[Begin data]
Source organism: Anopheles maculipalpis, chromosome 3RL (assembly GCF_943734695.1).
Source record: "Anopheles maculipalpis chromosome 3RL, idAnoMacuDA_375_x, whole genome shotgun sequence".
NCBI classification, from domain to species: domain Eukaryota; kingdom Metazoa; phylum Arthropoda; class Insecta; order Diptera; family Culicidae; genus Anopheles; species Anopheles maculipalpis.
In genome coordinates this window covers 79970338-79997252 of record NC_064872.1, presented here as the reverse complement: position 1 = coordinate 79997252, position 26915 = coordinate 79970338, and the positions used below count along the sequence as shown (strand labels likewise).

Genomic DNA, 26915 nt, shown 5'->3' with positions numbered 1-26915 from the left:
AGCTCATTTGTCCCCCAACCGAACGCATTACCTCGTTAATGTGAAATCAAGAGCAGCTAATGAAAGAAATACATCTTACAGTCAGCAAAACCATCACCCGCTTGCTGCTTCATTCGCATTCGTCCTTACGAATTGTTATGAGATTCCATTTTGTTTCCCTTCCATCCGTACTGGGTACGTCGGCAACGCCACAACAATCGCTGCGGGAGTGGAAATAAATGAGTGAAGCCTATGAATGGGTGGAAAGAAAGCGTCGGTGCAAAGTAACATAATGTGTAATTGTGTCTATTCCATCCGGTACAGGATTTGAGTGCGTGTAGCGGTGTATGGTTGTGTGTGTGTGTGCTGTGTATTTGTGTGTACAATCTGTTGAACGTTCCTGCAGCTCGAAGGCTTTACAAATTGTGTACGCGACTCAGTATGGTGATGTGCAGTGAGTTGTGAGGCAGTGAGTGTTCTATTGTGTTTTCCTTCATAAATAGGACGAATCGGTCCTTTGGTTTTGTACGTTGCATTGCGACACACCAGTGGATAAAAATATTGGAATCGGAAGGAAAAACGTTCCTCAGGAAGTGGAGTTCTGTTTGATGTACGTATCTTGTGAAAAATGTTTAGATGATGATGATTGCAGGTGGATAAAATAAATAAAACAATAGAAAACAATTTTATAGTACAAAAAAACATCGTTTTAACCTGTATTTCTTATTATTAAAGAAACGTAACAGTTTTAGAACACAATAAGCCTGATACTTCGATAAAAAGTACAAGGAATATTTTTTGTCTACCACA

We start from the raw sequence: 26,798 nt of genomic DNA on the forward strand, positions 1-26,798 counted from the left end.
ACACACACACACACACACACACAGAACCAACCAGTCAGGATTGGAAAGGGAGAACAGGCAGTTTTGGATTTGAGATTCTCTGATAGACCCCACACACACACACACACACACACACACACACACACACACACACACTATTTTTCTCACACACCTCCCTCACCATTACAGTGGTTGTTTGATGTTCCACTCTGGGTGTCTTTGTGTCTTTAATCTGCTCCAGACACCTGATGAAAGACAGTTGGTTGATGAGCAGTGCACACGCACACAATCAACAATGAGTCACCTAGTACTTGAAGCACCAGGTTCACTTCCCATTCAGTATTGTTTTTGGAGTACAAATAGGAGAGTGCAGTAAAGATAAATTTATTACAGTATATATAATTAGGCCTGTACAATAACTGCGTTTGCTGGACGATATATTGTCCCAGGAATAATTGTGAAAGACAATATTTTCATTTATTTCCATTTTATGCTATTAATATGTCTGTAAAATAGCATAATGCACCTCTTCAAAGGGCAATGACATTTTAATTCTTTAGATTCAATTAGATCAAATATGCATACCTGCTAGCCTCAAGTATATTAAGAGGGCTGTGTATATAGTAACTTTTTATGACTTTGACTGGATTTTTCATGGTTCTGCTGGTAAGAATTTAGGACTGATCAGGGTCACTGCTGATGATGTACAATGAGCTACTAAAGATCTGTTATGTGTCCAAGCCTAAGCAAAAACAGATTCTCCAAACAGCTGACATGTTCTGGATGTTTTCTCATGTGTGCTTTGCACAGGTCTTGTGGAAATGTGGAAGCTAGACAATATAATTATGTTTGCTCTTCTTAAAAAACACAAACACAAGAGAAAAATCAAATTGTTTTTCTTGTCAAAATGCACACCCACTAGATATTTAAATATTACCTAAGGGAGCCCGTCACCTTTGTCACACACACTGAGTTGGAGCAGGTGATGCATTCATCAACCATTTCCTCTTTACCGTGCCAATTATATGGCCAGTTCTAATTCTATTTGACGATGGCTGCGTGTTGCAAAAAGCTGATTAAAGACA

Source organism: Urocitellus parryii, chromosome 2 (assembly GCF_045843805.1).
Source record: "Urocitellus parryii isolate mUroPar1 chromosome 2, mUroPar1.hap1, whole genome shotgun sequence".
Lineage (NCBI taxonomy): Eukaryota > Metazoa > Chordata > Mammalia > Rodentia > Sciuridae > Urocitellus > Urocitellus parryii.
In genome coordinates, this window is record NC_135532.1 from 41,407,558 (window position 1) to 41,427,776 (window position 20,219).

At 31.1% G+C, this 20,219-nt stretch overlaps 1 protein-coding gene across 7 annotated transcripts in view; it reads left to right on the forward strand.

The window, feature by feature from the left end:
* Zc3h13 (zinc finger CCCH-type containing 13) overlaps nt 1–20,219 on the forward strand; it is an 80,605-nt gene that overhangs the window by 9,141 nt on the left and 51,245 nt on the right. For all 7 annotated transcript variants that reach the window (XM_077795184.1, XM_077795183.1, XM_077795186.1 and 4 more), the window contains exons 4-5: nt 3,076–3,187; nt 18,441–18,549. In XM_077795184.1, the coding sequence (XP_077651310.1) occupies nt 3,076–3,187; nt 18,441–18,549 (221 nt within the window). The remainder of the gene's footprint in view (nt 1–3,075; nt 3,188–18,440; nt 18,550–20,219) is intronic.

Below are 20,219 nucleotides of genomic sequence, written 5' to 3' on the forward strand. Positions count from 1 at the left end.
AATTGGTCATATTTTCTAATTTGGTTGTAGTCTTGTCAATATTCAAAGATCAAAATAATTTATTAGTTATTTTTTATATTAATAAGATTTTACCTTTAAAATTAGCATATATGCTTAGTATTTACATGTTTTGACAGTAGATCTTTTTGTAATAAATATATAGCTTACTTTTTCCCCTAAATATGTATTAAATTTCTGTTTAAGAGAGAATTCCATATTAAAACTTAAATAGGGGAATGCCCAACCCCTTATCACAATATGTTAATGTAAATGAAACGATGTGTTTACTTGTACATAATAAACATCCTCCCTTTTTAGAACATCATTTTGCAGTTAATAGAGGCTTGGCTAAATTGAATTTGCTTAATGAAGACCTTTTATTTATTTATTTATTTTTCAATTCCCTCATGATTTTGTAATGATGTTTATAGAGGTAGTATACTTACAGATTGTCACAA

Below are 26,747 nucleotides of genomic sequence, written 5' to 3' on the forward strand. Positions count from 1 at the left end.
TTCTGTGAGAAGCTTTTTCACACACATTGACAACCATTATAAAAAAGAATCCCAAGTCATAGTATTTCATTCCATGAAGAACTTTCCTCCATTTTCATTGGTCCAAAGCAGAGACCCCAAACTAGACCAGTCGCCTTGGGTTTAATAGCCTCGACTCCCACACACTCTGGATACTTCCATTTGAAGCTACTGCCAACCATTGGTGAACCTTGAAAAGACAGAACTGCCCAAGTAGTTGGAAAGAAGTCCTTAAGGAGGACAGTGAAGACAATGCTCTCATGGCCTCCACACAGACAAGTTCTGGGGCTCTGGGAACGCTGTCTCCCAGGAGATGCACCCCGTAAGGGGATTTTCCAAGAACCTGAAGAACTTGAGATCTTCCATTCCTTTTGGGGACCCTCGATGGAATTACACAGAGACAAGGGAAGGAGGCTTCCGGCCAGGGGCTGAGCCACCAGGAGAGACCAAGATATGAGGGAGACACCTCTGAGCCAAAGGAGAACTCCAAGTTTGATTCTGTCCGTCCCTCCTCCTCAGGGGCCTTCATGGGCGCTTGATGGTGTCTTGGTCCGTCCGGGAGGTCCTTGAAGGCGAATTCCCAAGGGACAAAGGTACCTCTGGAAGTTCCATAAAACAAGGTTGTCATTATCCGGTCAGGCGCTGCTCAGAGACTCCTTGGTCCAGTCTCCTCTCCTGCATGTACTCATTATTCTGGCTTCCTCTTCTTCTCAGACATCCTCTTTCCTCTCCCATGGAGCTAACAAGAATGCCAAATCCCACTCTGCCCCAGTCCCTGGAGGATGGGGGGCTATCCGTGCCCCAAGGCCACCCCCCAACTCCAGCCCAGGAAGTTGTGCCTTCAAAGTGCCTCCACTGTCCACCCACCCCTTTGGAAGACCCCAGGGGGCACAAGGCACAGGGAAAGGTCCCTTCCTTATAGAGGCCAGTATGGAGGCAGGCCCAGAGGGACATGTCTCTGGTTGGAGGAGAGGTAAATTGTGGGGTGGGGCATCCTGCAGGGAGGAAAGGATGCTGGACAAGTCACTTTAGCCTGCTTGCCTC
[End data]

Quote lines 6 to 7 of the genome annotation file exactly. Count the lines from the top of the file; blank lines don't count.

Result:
AGCTCATTTGTCCCCCAACCGAACGCATTACCTCGTTAATGTGAAATCAAGAGCAGCTAATGAAAGAAATACATCTTACAGTCAGCAAAACCATCACCCGCTTGCTGCTTCATTCGCATTCGTCCTTACGAATTGTTATGAGATTCCATTTTGTTTCCCTTCCATCCGTACTGGGTACGTCGGCAACGCCACAACAATCGCTGCGGGAGTGGAAATAAATGAGTGAAGCCTATGAATGGGTGGAAAGAAAGCGTCGGTGCAAAGTAACATAATGTGTAATTGTGTCTATTCCATCCGGTACAGGATTTGAGTGCGTGTAGCGGTGTATGGTTGTGTGTGTGTGTGCTGTGTATTTGTGTGTACAATCTGTTGAACGTTCCTGCAGCTCGAAGGCTTTACAAATTGTGTACGCGACTCAGTATGGTGATGTGCAGTGAGTTGTGAGGCAGTGAGTGTTCTATTGTGTTTTCCTTCATAAATAGGACGAATCGGTCCTTTGGTTTTGTACGTTGCATTGCGACACACCAGTGGATAAAAATATTGGAATCGGAAGGAAAAACGTTCCTCAGGAAGTGGAGTTCTGTTTGATGTACGTATCTTGTGAAAAATGTTTAGATGATGATGATTGCAGGTGGATAAAATAAATAAAACAATAGAAAACAATTTTATAGTACAAAAAAACATCGTTTTAACCTGTATTTCTTATTATTAAAGAAACGTAACAGTTTTAGAACACAATAAGCCTGATACTTCGATAAAAAGTACAAGGAATATTTTTTGTCTACCACA

We start from the raw sequence: 26,798 nt of genomic DNA on the forward strand, positions 1-26,798 counted from the left end.